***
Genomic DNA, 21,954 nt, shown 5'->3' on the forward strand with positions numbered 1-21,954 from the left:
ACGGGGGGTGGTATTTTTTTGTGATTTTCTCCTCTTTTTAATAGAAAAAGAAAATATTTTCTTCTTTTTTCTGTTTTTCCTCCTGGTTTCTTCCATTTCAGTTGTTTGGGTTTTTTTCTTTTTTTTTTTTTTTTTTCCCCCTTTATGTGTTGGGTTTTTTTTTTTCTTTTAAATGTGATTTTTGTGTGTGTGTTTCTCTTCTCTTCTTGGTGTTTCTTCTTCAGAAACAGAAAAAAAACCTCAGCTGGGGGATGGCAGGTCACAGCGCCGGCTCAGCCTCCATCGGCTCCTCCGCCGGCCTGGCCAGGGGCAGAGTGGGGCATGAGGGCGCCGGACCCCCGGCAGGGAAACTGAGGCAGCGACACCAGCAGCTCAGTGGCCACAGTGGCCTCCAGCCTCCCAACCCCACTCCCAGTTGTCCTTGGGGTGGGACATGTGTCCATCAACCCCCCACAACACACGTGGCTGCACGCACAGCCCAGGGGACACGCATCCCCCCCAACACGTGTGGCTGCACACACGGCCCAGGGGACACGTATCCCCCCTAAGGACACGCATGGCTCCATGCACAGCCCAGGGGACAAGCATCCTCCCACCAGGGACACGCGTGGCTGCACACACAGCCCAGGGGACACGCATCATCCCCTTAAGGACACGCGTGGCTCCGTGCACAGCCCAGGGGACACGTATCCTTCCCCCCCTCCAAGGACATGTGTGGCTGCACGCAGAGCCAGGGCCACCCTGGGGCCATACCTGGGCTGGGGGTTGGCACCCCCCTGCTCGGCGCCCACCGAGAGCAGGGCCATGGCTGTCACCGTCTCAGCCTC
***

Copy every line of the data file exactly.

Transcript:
Genomic DNA, 21,954 nt, shown 5'->3' on the forward strand with positions numbered 1-21,954 from the left:
ACGGGGGGTGGTATTTTTTTGTGATTTTCTCCTCTTTTTAATAGAAAAAGAAAATATTTTCTTCTTTTTTCTGTTTTTCCTCCTGGTTTCTTCCATTTCAGTTGTTTGGGTTTTTTTCTTTTTTTTTTTTTTTTTTCCCCCTTTATGTGTTGGGTTTTTTTTTTTCTTTTAAATGTGATTTTTGTGTGTGTGTTTCTCTTCTCTTCTTGGTGTTTCTTCTTCAGAAACAGAAAAAAAACCTCAGCTGGGGGATGGCAGGTCACAGCGCCGGCTCAGCCTCCATCGGCTCCTCCGCCGGCCTGGCCAGGGGCAGAGTGGGGCATGAGGGCGCCGGACCCCCGGCAGGGAAACTGAGGCAGCGACACCAGCAGCTCAGTGGCCACAGTGGCCTCCAGCCTCCCAACCCCACTCCCAGTTGTCCTTGGGGTGGGACATGTGTCCATCAACCCCCCACAACACACGTGGCTGCACGCACAGCCCAGGGGACACGCATCCCCCCCAACACGTGTGGCTGCACACACGGCCCAGGGGACACGTATCCCCCCTAAGGACACGCATGGCTCCATGCACAGCCCAGGGGACAAGCATCCTCCCACCAGGGACACGCGTGGCTGCACACACAGCCCAGGGGACACGCATCATCCCCTTAAGGACACGCGTGGCTCCGTGCACAGCCCAGGGGACACGTATCCTTCCCCCCCTCCAAGGACATGTGTGGCTGCACGCAGAGCCAGGGCCACCCTGGGGCCATACCTGGGCTGGGGGTTGGCACCCCCCTGCTCGGCGCCCACCGAGAGCAGGGCCATGGCTGTCACCGTCTCAGCCTC